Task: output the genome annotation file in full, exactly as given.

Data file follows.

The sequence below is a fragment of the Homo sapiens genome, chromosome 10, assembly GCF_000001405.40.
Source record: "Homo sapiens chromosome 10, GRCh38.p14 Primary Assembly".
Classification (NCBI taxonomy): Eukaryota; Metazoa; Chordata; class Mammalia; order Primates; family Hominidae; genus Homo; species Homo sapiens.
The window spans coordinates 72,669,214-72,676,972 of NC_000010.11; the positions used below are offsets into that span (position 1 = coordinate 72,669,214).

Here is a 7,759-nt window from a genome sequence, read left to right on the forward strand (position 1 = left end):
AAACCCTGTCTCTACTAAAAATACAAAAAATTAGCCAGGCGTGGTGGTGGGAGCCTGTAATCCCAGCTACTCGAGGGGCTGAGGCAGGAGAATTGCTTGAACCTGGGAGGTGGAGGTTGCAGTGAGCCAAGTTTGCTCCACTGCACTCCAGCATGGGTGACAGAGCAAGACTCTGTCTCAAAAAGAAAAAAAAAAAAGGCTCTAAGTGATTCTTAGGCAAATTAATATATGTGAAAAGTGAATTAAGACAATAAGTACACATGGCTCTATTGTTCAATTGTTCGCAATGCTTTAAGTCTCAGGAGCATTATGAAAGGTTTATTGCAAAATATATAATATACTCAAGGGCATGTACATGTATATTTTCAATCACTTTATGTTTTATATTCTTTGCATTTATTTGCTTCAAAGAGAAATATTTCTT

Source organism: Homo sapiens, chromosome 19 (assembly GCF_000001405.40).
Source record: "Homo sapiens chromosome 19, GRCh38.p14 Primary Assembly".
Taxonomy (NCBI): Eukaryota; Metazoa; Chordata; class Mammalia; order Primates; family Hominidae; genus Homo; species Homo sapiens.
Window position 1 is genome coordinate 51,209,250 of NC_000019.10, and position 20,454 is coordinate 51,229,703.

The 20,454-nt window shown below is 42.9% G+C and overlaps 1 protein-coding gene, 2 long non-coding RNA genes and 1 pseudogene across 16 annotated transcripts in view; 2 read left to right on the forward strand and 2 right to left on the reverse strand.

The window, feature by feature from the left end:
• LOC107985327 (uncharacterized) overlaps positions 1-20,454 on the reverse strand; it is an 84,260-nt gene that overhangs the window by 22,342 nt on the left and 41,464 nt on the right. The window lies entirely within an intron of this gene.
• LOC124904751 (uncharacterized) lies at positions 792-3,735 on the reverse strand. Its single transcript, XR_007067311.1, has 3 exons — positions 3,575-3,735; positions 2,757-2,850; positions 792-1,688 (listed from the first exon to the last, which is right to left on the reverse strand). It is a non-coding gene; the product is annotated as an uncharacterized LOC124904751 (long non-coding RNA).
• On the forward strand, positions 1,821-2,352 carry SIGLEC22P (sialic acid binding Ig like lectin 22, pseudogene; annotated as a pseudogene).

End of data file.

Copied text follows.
The sequence below is a fragment of the Homo sapiens genome, chromosome 10, assembly GCF_000001405.40.
Source record: "Homo sapiens chromosome 10, GRCh38.p14 Primary Assembly".
Classification (NCBI taxonomy): Eukaryota; Metazoa; Chordata; class Mammalia; order Primates; family Hominidae; genus Homo; species Homo sapiens.
The window spans coordinates 72,669,214-72,676,972 of NC_000010.11; the positions used below are offsets into that span (position 1 = coordinate 72,669,214).

Here is a 7,759-nt window from a genome sequence, read left to right on the forward strand (position 1 = left end):
AAACCCTGTCTCTACTAAAAATACAAAAAATTAGCCAGGCGTGGTGGTGGGAGCCTGTAATCCCAGCTACTCGAGGGGCTGAGGCAGGAGAATTGCTTGAACCTGGGAGGTGGAGGTTGCAGTGAGCCAAGTTTGCTCCACTGCACTCCAGCATGGGTGACAGAGCAAGACTCTGTCTCAAAAAGAAAAAAAAAAAAGGCTCTAAGTGATTCTTAGGCAAATTAATATATGTGAAAAGTGAATTAAGACAATAAGTACACATGGCTCTATTGTTCAATTGTTCGCAATGCTTTAAGTCTCAGGAGCATTATGAAAGGTTTATTGCAAAATATATAATATACTCAAGGGCATGTACATGTATATTTTCAATCACTTTATGTTTTATATTCTTTGCATTTATTTGCTTCAAAGAGAAATATTTCTT

Source organism: Homo sapiens, chromosome 19 (assembly GCF_000001405.40).
Source record: "Homo sapiens chromosome 19, GRCh38.p14 Primary Assembly".
Taxonomy (NCBI): Eukaryota; Metazoa; Chordata; class Mammalia; order Primates; family Hominidae; genus Homo; species Homo sapiens.
Window position 1 is genome coordinate 51,209,250 of NC_000019.10, and position 20,454 is coordinate 51,229,703.

The 20,454-nt window shown below is 42.9% G+C and overlaps 1 protein-coding gene, 2 long non-coding RNA genes and 1 pseudogene across 16 annotated transcripts in view; 2 read left to right on the forward strand and 2 right to left on the reverse strand.

The window, feature by feature from the left end:
• LOC107985327 (uncharacterized) overlaps positions 1-20,454 on the reverse strand; it is an 84,260-nt gene that overhangs the window by 22,342 nt on the left and 41,464 nt on the right. The window lies entirely within an intron of this gene.
• LOC124904751 (uncharacterized) lies at positions 792-3,735 on the reverse strand. Its single transcript, XR_007067311.1, has 3 exons — positions 3,575-3,735; positions 2,757-2,850; positions 792-1,688 (listed from the first exon to the last, which is right to left on the reverse strand). It is a non-coding gene; the product is annotated as an uncharacterized LOC124904751 (long non-coding RNA).
• On the forward strand, positions 1,821-2,352 carry SIGLEC22P (sialic acid binding Ig like lectin 22, pseudogene; annotated as a pseudogene).